As Gov. Mills’ senior adviser on tribal affairs, I am writing in response to the Press Herald’s July 9 editorial, “Our View: Tribal courts should get assault cases.” In it, the Editorial Board urges Gov. Mills to sign the legislation.

Well, good news: She agrees and she will sign the bill.

Gov. Mills held on to the legislation not because she questions its necessity, but because she is working with the attorney general, tribal judges and the bill’s sponsor, Rep. Rachel Talbot Ross, to craft clarifying language to more expressly define due process rights for nontribal members. These noncontroversial changes will be discussed and agreed to by the state and the tribes. An amended version of the bill will be approved by the Legislature and then sent to the governor, who will sign it into law.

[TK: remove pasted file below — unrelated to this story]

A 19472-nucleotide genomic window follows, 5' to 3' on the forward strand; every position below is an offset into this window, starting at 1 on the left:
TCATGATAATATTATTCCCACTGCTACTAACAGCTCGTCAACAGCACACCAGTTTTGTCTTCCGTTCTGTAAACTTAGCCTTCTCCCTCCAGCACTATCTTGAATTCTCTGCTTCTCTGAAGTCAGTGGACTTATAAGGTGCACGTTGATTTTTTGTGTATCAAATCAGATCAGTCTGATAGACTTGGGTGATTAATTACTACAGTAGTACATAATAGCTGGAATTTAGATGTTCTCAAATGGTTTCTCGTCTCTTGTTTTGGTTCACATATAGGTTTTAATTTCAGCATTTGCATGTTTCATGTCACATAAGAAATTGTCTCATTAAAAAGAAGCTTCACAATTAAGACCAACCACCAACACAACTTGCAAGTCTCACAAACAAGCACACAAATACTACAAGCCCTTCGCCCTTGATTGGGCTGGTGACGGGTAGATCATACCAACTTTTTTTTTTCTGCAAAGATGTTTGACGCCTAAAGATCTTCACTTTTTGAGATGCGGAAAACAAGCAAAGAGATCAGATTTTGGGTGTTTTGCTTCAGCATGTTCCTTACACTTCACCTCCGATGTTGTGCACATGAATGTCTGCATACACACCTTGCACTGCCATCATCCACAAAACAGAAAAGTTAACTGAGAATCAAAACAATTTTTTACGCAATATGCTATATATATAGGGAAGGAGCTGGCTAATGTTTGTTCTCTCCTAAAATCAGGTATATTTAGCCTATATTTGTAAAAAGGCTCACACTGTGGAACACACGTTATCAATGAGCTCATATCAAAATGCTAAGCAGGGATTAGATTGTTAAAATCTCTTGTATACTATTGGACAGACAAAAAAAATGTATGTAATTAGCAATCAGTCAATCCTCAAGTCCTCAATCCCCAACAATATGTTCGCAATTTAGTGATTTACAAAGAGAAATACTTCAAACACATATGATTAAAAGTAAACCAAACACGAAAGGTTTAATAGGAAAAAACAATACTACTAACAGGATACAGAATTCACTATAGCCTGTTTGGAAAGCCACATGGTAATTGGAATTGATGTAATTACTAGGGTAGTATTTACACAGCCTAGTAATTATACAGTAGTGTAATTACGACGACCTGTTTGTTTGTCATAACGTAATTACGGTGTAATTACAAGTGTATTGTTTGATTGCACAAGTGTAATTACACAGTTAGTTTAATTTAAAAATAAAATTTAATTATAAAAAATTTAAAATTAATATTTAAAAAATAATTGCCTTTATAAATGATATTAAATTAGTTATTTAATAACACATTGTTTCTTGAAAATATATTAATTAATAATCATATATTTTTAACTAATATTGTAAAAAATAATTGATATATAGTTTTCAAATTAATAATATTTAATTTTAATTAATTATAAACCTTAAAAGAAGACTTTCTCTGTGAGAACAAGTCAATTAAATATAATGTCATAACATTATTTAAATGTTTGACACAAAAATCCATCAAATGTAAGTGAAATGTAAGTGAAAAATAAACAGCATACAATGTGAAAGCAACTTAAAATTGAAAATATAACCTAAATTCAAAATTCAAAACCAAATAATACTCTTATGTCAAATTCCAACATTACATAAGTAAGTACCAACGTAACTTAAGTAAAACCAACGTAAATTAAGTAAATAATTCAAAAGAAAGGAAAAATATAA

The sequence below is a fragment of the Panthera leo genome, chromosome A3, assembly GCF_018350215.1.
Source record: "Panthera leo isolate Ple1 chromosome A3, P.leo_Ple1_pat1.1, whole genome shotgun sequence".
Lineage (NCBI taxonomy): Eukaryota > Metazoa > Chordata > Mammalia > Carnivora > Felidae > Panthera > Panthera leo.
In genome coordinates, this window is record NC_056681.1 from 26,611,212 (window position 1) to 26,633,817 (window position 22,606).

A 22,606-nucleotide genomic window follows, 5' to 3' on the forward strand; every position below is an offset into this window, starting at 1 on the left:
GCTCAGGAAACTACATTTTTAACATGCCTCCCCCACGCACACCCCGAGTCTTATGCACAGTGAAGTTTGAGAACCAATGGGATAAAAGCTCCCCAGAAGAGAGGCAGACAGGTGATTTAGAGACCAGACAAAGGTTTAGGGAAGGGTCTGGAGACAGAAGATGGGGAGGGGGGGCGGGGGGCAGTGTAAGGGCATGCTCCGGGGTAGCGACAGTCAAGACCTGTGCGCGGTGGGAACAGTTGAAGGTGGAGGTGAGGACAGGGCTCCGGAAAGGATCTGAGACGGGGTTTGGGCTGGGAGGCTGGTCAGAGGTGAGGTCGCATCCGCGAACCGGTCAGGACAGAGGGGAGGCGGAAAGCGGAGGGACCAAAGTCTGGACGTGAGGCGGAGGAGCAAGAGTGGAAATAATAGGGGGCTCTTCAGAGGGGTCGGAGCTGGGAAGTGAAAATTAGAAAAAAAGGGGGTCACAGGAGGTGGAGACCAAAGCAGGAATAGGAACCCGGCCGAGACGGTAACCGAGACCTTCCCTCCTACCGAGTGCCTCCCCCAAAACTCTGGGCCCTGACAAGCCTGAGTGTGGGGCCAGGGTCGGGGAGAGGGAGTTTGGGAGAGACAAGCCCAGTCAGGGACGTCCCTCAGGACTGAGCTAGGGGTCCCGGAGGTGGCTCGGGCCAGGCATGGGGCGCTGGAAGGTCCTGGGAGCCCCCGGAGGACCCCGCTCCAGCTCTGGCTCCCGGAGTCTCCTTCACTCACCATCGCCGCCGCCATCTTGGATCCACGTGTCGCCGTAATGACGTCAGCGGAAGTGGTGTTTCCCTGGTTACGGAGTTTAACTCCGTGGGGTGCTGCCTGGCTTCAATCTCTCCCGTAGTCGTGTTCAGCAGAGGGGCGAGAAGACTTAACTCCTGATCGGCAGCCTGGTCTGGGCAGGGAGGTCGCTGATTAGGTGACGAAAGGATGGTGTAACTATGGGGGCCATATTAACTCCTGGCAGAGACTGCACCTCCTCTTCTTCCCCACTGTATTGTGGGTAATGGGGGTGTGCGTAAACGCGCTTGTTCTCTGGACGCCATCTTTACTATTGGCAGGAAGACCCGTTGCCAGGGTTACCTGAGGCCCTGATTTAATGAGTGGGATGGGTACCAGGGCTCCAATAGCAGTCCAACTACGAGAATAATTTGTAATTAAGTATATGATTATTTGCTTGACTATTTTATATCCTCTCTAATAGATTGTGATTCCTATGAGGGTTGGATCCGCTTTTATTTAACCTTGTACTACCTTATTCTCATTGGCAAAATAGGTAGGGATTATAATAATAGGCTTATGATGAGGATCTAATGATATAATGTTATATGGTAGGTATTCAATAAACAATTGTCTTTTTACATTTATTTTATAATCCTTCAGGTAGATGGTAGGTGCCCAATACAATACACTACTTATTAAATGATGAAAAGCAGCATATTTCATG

When it comes to the tribes, Gov. Mills has long said that it is time to heal the divisions of the past. Her actions have met her words. From prohibiting the use of Native American mascots in schools, to establishing Indigenous Peoples Day, to reinvigorating the Maine Indian Tribal State Commission, to signing a landmark agreement to protect tribal sustenance fishing rights, she is bringing the state and tribal nations together to build a new relationship shaped by mutual trust and respect.

We are working hard in pursuit of that, and it is my hope it can be done.


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